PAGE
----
Write side... Novelist and playwright Frank McGuinness
Novelist and playwright Frank McGuinness on his obsession with Joyce, and writing lyrics for Marianne Faithfull.
Your recent novel The Woodcutter and his Family is about James Joyce. How did you get into Joyce?
When I was young, I heard Joni Mitchell reading from A Portrait of the Artist as a Young Man on the radio. It blasted me and it was the beginning of an obsession with Joyce, especially that book and Dubliners.
Did you do a lot of research for the book?
There was a lot of biographical research to be done about Joyce's children, Giorgio and Lucia. They were an extraordinary family - so vital and intelligent, destructive and, at the same time, supportive.
Were you encouraged to write at school?
No, it wasn't that kind of school at all. The person who really encouraged me was David Marcus (editor of New Irish Writing at the Irish Press). I sent him poems and a couple of stories.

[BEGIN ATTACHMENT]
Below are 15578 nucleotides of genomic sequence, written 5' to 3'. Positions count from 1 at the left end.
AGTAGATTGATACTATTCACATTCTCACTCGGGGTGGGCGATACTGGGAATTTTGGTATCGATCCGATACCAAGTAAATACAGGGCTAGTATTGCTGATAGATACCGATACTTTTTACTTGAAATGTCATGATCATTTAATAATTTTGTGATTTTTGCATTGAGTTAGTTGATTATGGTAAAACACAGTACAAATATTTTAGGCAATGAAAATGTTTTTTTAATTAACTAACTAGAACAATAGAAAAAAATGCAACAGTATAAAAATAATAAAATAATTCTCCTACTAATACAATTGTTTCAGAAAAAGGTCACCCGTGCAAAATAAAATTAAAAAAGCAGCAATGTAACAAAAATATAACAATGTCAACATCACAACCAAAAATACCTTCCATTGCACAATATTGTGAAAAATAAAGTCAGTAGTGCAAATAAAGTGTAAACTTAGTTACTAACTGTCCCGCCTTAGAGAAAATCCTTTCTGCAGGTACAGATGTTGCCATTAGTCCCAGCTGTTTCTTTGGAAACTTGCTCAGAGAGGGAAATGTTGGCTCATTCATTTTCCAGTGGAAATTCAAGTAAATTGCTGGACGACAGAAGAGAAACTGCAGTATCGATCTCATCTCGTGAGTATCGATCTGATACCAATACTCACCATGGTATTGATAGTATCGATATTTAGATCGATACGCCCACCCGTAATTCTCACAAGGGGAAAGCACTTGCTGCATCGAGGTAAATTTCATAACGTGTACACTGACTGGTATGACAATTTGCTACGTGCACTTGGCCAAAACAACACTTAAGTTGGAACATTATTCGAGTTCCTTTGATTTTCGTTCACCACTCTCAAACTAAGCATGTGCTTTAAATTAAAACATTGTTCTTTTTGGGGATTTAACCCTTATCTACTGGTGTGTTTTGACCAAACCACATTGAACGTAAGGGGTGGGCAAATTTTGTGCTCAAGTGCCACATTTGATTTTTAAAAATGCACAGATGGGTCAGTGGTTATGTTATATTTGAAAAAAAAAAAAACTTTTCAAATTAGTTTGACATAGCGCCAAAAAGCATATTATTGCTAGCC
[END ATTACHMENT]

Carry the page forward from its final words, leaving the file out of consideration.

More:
What was it like coming to Dublin from Buncrana when you were 18?
I was terrified and sick with loneliness. I had never been away from Buncrana and my family. I knew nobody in Dublin.
You are best known as a playwright, but many people might not know that you are also a songwriter.
I have written lyrics for Marianne Faithfull and we are friends. Occasionally, I get a barked command telling me that she wants lyrics - and I duly oblige.
What book are you obsessed with now?
David Park has just written a sensational book, Travelling in a Strange Land. It's a beautiful testimony to the love of parent and child. I have bought 10 copies to give to friends.
So, which book would you take to a desert island?
I think it would have to be The Collected Works of Jane Austen, or I would try to get on top of Ulysses.
If you weren't a writer, what would you be?
A bad primary teacher.